by Jane Stoyle Welch
Published August 10, 2022
How can technology be a part of the solution to addressing the immense and complex issue of racial inequality in the United States?
That is one of the fundamental questions that computer scientist Kenny Joseph is undertaking in his research, which is supported by a recent NSF CAREER award.
“The most prominent source of inequality in the United States today is race,” says Joseph, an assistant professor in the Department of Computer Science and Engineering. “Racial inequality between Black people and White people exists at all stages of life; as children, parents, and elders, Black Americans are significantly more likely than White Americans to be poor, unemployed, and/or imprisoned. Scholars agree that racial inequality is caused almost exclusively by present-day and historical discrimination.”
However, despite the research, a significant proportion of Americans disagree on racism’s mere existence and underlying causes, which hinders addressing racial inequality in America. “My CAREER project aims to expand our understanding of who harbors which views on racial inequality, where those views might come from, and how they might be changed,” he says.
Joseph’s CAREER project has three overarching goals: developing new measures of Americans’ views on racial inequality; identifying and correlating these views in peoples’ identities, locations and social networks; and developing strategies to counter misinformed views and their implications.
“Methodologically, I hope to develop new ways to leverage and integrate the strengths of researchers in the humanities, social sciences and computer science,” says Joseph. “My work will integrate qualitative methods, survey data, machine learning and computer simulations to help us better understand ideologies of race in the United States and how they function to maintain and/or challenge racial inequality.”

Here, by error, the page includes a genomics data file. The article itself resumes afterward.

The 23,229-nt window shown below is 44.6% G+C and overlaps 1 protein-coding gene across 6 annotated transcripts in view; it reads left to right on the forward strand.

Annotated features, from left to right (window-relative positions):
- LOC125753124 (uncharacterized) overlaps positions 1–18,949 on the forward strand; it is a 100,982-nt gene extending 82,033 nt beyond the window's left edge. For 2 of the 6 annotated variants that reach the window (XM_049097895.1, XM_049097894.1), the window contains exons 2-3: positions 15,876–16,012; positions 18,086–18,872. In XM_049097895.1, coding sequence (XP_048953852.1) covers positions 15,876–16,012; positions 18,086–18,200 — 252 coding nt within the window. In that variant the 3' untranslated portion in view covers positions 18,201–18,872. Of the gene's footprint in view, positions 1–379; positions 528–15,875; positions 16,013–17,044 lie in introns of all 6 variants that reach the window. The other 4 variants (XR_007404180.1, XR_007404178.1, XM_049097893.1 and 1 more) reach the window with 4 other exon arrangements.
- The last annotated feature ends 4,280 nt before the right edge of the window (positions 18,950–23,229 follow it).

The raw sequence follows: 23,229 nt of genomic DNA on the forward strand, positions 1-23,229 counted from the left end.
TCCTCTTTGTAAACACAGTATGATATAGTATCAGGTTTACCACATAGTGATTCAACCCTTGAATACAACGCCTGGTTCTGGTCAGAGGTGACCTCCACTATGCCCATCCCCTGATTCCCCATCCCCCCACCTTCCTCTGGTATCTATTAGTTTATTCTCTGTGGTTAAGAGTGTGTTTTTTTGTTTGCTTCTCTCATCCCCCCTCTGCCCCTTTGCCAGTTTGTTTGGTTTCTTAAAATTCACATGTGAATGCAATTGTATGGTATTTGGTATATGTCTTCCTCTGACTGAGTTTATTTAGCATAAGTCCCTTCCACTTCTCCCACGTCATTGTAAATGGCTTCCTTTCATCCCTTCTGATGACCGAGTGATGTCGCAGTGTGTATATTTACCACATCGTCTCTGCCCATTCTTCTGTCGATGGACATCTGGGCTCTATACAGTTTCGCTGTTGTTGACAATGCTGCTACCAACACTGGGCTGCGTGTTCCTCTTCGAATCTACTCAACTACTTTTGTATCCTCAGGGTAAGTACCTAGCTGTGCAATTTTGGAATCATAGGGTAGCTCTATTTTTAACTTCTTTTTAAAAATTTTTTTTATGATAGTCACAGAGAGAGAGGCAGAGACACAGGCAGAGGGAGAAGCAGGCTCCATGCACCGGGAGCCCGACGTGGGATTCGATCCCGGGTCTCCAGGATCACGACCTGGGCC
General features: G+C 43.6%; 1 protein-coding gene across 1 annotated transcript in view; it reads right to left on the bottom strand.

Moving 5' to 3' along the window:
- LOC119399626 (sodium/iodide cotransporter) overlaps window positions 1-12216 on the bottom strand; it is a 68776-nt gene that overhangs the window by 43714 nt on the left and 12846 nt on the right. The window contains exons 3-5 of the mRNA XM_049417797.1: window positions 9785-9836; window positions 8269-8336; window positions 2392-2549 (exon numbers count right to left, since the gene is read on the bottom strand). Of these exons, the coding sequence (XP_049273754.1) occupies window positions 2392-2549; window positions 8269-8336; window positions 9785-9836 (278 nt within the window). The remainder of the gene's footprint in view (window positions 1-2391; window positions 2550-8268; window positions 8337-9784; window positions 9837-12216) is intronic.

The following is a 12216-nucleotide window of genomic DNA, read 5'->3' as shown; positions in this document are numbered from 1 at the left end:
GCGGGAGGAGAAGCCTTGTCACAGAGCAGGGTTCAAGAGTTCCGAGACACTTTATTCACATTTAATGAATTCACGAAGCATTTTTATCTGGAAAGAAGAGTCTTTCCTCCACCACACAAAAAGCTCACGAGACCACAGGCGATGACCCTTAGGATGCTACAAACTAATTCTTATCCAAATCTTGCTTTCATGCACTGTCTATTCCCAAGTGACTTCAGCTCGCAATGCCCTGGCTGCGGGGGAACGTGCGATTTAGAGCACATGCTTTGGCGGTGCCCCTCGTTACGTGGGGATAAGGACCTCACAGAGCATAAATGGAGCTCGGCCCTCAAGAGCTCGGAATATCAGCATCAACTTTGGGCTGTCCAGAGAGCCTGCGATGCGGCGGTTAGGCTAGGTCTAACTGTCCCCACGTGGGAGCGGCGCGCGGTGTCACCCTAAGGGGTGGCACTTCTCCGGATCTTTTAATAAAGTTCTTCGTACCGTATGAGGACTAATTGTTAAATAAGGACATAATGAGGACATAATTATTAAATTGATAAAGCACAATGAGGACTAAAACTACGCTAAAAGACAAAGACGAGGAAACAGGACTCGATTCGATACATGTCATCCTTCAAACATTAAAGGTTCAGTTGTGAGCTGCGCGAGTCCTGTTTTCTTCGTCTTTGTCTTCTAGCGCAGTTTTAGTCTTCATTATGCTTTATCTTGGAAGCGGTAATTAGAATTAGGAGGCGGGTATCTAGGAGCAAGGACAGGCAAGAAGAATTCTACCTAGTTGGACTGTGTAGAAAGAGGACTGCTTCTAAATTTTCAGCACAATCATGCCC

“We are all very excited for Kenny for receiving this prestigious award,” says Jinhui Xu, professor and chair of the Department of Computer Science and Engineering. “His innovative project aims to develop computational and educational tools to promote equal opportunities for people from all backgrounds. This project is very timely and its outcomes will benefit not only UB but society as a whole.”
NSF CAREER Awards support early-career faculty who have the potential to serve as academic role models in research and education and to lead advances in the mission of their department or organization. Joseph received the $574,710 award for his project, entitled “Promoting Equal Opportunities through Measurement, Simulation, and Education,” from NSF’s Division of Information and Intelligent Systems. .
As part of outreach associated with the award, Joseph is developing a new course for sophomores, entitled Race, Class, Gender, and Technology that helps students understand the role of computing in society.
He is also collaborating with Letitia Thomas, assistant dean for diversity for the School of Engineering and Applied Sciences, to develop computational tools that use administrative data to help identify ways that the CSE undergraduate major can be made more inclusive for students of color, women and transfer students.
Joseph will also continue to make research opportunities available for first-generation undergraduate students who are interested in pursuing graduate school.
Joseph’s research focuses on obtaining a better understanding of the dynamics and cognitive representations of stereotypes and prejudice, their interrelationships with sociocultural structure and behavior and how we can enable change. In his work, he leverages a variety of methods, both quantitative and qualitative, as well as a number of different theoretical approaches. His research and teaching have been supported in part by the National Science Foundation, Amazon, Mozilla and the Office of Naval Research.
A native of Buffalo, Joseph joined UB in 2018. Prior to that, he completed a postdoctoral fellowship at the LazerLab at the Network Science Institute at Northeastern University and was a fellow at Harvard’s Institute for Quantitative Social Science. Joseph received his PhD in Societal Computing from Carnegie Mellon University 2016.